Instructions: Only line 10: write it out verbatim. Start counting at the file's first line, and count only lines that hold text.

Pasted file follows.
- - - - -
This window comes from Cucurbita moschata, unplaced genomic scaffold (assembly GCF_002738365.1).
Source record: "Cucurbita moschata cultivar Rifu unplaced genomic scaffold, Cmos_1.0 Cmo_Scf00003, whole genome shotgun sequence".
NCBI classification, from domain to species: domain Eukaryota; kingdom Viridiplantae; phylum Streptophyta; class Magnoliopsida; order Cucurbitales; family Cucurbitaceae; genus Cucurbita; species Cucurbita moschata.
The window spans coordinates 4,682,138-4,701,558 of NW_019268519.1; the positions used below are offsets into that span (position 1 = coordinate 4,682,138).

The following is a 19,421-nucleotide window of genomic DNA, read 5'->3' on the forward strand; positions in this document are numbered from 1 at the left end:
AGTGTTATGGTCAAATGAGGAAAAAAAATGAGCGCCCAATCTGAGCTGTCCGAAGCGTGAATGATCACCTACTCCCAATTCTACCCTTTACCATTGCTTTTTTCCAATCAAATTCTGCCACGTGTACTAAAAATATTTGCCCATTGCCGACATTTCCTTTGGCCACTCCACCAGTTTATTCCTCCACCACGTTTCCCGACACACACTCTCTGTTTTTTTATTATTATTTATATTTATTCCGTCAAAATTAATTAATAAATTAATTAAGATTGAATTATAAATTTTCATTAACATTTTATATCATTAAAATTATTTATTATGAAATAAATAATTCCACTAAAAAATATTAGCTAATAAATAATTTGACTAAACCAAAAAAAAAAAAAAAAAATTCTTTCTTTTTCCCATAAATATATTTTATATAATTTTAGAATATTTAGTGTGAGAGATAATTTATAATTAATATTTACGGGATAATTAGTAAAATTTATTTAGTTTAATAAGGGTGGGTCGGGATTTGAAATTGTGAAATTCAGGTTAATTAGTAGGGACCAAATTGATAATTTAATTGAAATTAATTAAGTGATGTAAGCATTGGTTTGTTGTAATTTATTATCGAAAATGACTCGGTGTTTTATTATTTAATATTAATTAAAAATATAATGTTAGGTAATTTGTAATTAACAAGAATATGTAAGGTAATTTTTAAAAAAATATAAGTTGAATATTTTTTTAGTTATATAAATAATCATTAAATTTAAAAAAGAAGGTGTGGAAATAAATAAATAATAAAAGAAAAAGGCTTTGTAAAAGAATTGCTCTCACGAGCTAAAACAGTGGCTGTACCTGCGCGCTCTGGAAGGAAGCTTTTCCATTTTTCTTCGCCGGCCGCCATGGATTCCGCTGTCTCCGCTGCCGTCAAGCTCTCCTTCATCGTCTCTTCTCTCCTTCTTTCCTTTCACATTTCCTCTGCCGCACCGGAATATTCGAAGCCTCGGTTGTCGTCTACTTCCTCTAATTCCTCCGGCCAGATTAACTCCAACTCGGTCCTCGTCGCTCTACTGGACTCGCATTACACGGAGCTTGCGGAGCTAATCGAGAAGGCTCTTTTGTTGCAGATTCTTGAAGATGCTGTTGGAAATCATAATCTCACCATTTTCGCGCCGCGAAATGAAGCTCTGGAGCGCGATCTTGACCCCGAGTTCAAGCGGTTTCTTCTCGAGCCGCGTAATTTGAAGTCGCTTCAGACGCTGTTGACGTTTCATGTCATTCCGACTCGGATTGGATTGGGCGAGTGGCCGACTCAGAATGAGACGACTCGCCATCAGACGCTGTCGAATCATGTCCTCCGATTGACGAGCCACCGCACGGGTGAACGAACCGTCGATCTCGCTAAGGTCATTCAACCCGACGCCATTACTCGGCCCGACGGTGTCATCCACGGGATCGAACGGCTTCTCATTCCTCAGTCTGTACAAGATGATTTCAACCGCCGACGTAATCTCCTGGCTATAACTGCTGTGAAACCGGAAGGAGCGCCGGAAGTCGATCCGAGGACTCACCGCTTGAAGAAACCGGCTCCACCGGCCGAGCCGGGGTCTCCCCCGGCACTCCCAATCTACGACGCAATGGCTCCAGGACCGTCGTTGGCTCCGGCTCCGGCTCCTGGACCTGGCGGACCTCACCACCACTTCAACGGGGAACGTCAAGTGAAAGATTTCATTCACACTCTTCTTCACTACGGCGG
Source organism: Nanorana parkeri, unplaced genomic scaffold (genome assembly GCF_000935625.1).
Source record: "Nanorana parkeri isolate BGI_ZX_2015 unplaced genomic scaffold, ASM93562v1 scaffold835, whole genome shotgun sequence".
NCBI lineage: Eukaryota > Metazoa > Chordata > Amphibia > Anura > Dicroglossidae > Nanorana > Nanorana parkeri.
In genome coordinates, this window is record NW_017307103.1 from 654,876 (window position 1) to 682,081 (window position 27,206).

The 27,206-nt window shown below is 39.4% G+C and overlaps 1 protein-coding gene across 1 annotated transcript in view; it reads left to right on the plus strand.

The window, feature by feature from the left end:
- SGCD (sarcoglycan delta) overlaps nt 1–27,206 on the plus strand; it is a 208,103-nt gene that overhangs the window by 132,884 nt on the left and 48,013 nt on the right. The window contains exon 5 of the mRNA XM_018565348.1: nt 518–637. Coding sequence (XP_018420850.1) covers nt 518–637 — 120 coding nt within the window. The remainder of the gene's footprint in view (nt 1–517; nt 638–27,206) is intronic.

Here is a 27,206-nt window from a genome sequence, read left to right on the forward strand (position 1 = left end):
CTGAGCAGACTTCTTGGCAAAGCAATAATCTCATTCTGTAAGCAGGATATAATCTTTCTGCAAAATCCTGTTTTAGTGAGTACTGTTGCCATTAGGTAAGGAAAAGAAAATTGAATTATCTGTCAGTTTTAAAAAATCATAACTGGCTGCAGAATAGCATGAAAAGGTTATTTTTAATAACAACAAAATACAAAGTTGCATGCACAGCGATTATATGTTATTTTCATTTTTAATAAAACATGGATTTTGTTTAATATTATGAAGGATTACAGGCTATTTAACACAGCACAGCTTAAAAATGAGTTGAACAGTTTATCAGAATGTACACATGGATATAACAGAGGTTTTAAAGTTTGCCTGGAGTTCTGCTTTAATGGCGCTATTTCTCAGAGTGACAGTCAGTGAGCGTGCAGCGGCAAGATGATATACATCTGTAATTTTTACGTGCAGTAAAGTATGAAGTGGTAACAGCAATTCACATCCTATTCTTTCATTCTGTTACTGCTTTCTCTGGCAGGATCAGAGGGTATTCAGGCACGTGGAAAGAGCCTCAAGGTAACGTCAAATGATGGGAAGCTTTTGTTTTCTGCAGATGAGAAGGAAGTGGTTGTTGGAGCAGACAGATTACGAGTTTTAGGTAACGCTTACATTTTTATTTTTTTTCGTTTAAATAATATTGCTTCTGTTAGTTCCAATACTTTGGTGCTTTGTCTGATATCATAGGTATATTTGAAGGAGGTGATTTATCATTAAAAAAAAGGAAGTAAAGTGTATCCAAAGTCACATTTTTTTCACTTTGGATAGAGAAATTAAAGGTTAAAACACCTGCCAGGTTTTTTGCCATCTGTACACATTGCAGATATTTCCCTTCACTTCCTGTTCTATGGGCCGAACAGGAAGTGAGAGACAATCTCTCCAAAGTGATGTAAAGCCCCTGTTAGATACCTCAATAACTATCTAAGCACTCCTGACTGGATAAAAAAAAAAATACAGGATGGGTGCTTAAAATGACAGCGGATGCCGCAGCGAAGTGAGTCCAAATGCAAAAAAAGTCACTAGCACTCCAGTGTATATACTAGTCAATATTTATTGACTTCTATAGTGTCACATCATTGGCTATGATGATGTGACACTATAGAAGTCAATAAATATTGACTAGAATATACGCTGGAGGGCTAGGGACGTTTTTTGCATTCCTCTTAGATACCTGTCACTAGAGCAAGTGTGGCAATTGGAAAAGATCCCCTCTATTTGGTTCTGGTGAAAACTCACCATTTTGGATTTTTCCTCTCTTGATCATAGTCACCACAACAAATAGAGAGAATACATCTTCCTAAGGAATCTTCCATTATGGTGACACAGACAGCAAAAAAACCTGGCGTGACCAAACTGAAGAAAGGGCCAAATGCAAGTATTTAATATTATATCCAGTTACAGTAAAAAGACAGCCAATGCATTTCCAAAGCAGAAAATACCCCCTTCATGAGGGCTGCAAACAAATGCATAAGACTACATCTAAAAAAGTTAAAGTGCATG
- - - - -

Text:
In genome coordinates, this window is record NW_017307103.1 from 654,876 (window position 1) to 682,081 (window position 27,206).